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9. Auto Accidents: Causes & Prevention

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Parking Lots & City Streets

Parking Lots

One of the likeliest places to be involved in a property-damage only accident is in a parking lot. Accidents are common in parking lots because:

  • drivers are not paying attention to safe driving
  • drivers must back out of parking spots
  • drivers do not think they need to follow the rules of the road in parking lots

Post office parking lots usually have the highest incidence of accidents, because they have the quickest turnover with cars parked often for less than 5 minutes.

Some drivers seem to suspend their good judgment when looking for a parking space. They consider the traffic signs and road markings such as speed limits and STOP signs to be optional in parking lots because they think on private property they are not subject to enforcement. Others drivers ignore the traffic lanes and cut diagonally across the lot. However, you can be cited for driving unsafely in public parking lots by law enforcement, just like on public roadways. Remember to obey the rules of the road when driving in parking lots.

Pedestrians are also at high risk in parking lots because they must walk in the traffic lanes. Pay extra attention for pedestrians, particularly small children, when driving in parking lots and pulling out of parking spaces.

The best way to avoid an accident in a parking lot is to be aware of everything all around your vehicle. Scan for cars that might be cutting diagonally across the lot and for pedestrians who may dart out from between cars. Drive slower and obey all the usual vehicle laws, signs, and pavement markings when driving in a parking lot.

City Streets

Urban roadways are more dangerous than open roadways for a number of reasons:

  • urban roadways have the highest number of intersections, which are where accidents are the most likely to happen
  • there is an increased likelihood of children and other pedestrians crossing or entering the roadway in urban areas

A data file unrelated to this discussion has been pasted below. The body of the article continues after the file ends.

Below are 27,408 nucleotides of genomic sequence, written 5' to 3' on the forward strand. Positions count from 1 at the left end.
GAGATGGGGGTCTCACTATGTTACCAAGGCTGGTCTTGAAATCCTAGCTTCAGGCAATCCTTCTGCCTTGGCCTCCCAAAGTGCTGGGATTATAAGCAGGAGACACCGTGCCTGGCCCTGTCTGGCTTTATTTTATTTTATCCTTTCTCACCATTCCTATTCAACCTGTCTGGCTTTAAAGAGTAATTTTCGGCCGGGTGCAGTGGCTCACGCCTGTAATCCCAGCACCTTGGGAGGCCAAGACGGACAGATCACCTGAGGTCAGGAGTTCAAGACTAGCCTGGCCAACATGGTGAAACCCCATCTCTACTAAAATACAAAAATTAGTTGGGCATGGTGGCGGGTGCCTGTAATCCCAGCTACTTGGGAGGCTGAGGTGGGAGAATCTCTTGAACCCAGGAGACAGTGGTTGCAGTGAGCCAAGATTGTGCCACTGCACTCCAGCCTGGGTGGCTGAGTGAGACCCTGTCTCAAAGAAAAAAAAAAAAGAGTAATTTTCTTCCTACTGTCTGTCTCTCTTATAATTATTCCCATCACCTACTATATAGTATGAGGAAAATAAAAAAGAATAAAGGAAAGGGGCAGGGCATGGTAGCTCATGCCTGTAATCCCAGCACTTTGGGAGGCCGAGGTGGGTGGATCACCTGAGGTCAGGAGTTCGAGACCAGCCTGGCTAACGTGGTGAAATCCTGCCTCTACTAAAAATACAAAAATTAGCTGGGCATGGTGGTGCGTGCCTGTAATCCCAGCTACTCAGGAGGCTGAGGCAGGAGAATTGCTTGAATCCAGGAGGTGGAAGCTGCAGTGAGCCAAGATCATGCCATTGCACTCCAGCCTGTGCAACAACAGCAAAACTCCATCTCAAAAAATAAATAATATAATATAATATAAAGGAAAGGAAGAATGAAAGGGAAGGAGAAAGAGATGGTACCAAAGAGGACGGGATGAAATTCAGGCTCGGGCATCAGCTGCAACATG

• vehicles in urban areas are generally not just driving straight-- they are merging, turning, stopping, or making other maneuvers which can be hazardous
  • parked vehicles and other objects obstruct your view of the roadway in urban areas

Driving alongside other vehicles in urban traffic can be dangerous. Do not drive alongside other vehicles or in the blind spots of their drivers (to the rear sides of other vehicles). You should also avoid driving in the lane closest to opposing traffic when lanes are undivided.

Parked vehicles in urban areas can create a situation which is hazardous because they:

  • may suddenly pull out from a parking space or the side of the road
  • obscure vehicles pulling out from alleys and driveways
  • have occupants who may suddenly open doors or exit on left side of parked vehicles.

Lesson Summary


  

Lesson 9 Quiz


You will now answer 5 questions to test what you learned during this lesson. You must answer all questions correctly to receive completion credit for this lesson. You may answer the questions as many times as necessary to get them right.

You should review the lesson material if you don't do well on the quiz.

  1. Teenage drivers have a total accident rate that is _____ times that of adults:


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  2. If you have a tire blowout:


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  3. Failure to yield is the primary cause of what percentage of fatal and injury collisions?


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  4. If you are distracted for one second, by a cell phone, passenger, or other distraction, at 30 mph you will travel how far "blindly"?


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  5. To avoid tailgating, and help avoid a rear-end collision, you should give yourself a gap of how many seconds behind the car in front of you?


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